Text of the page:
If a time comes when a company needs to close its doors, directors should be aware of their options. These options will differ depending on the company’s circumstances, including whether it’s solvent or insolvent, arguably the most significant factor in determining which path the company should take.

Here, we will discuss those different options and when they would be appropriate for a UK-based company.

Closure options for insolvent companies

If a company is insolvent, it can’t pay its liabilities as and when they fall due. Consequently, they could find themselves under immense creditor pressure. While company directors may have options to rescue the company if they act quickly enough, that might not be doable if they’ve left it too long or the company’s level of debt doesn’t allow it.

Equally, with all the added creditor pressure, directors might not want to continue trading, preferring to close the company and draw a line under its unsecured debts.

  • Creditors Voluntary Liquidation (CVL)
    A Creditors Voluntary Liquidation (CVL) allows an insolvent company to close in an orderly manner. The directors can initiate the process by contacting a licensed insolvency practitioner who will oversee it. During the liquidation, all creditor pressure and legal action against the company stops. Once the procedure concludes, the company ceases to exist, and the directors can walk away.
  • Compulsory liquidation
    Compulsory liquidation is considered the less desirable option for insolvent companies and one that creditors can force upon them. The process begins when a creditor files a winding-up petition with the court, which they can do if the insolvent company owes them more than £750. If the court finds the company is insolvent, the petition becomes a winding-up order. The company bank accounts freeze, making trading impossible.
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Closure options for solvent companies

If the company is solvent, there might be less pressure on the directors, but they might wish to retire with no successor, or the company might have served its purpose and has no real future.

  • Members Voluntary Liquidation (MVL)

An MVL is a formal closure option for solvent companies with assets exceeding £25,000. Closing via an MVL rather than through dissolution allows directors to claim Business Asset Disposal Relief. Like a CVL, the process is overseen by a licensed insolvency practitioner and can be more tax-efficient for shareholders and directors than simply dissolving the company. The process can also be quicker than a dissolution, with funds sometimes distributed within seven days.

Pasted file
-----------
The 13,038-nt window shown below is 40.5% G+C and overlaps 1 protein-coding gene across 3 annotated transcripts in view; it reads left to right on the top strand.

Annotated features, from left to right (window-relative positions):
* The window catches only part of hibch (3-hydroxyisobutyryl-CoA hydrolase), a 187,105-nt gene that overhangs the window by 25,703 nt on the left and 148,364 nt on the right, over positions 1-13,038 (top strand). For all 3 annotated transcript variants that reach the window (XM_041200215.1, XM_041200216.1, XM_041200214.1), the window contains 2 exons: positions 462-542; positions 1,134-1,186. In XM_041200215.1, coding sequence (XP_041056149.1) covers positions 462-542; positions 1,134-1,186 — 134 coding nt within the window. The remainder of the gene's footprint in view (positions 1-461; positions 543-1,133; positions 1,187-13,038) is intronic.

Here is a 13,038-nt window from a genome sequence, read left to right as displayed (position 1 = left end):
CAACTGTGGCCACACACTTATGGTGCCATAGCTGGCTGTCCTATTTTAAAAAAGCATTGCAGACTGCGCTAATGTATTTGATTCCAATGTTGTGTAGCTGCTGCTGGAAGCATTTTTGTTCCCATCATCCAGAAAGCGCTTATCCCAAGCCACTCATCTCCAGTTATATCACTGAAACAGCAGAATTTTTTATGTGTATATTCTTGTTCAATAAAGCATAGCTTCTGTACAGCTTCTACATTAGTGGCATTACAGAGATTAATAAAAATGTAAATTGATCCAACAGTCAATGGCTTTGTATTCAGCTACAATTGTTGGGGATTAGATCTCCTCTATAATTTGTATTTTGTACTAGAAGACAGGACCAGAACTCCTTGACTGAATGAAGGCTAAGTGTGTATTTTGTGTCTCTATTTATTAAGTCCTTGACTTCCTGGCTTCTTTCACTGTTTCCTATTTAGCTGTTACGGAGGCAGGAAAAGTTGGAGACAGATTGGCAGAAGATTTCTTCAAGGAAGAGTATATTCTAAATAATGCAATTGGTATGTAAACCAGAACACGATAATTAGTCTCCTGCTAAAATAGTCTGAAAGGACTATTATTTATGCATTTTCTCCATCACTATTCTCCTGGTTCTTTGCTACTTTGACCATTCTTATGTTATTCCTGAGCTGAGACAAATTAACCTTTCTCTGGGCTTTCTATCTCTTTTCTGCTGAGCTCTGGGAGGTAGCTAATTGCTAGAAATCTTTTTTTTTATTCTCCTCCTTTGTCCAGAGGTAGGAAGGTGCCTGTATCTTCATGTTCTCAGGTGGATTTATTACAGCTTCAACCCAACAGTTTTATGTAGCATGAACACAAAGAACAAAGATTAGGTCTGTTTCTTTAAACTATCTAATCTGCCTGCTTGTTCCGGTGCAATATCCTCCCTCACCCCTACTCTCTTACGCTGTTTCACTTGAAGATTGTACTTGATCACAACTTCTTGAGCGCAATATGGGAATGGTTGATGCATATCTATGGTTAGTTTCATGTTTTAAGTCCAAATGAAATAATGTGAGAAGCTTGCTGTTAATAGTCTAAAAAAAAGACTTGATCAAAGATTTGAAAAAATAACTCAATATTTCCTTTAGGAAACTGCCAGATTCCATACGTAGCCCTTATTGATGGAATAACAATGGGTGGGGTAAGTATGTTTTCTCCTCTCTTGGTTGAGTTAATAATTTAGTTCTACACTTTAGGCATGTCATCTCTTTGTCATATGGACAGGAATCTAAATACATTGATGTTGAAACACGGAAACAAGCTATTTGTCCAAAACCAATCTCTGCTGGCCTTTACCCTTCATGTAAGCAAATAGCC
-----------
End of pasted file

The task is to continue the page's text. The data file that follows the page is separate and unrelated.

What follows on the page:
• Dissolution
    A dissolution is a closure process for companies without debts, striking off the company from the Register of Companies at Companies House and ending its legal existence.
    The company must have ceased to trade, and can’t be engaged in any ongoing insolvency proceedings or have legal action against it for at least three months before it can apply for dissolution. While directors can file to dissolve an insolvent company, the dissolution is advertised, and creditors can object if they haven’t been paid. Additionally, creditors can reverse a dissolution for up to six years’ time afterwards if more liabilities come to light.

To summarise

In the UK, a company’s closure options will depend on its financial position, including whether it’s solvent or insolvent. In the former case, directors can dissolve the company via dissolution or close via a Members Voluntary Liquidation (MVL) if it has sufficient assets or would benefit from Business Asset Disposal Relief. Directors of insolvent companies should seek professional advice from a licensed and regulated insolvency practitioner, where they can discuss the available options. If closure would be the best course of action, you should close the company through a Creditors Voluntary Liquidation (CVL). Failing to take decisive action means creditors may force the company into compulsory liquidation.

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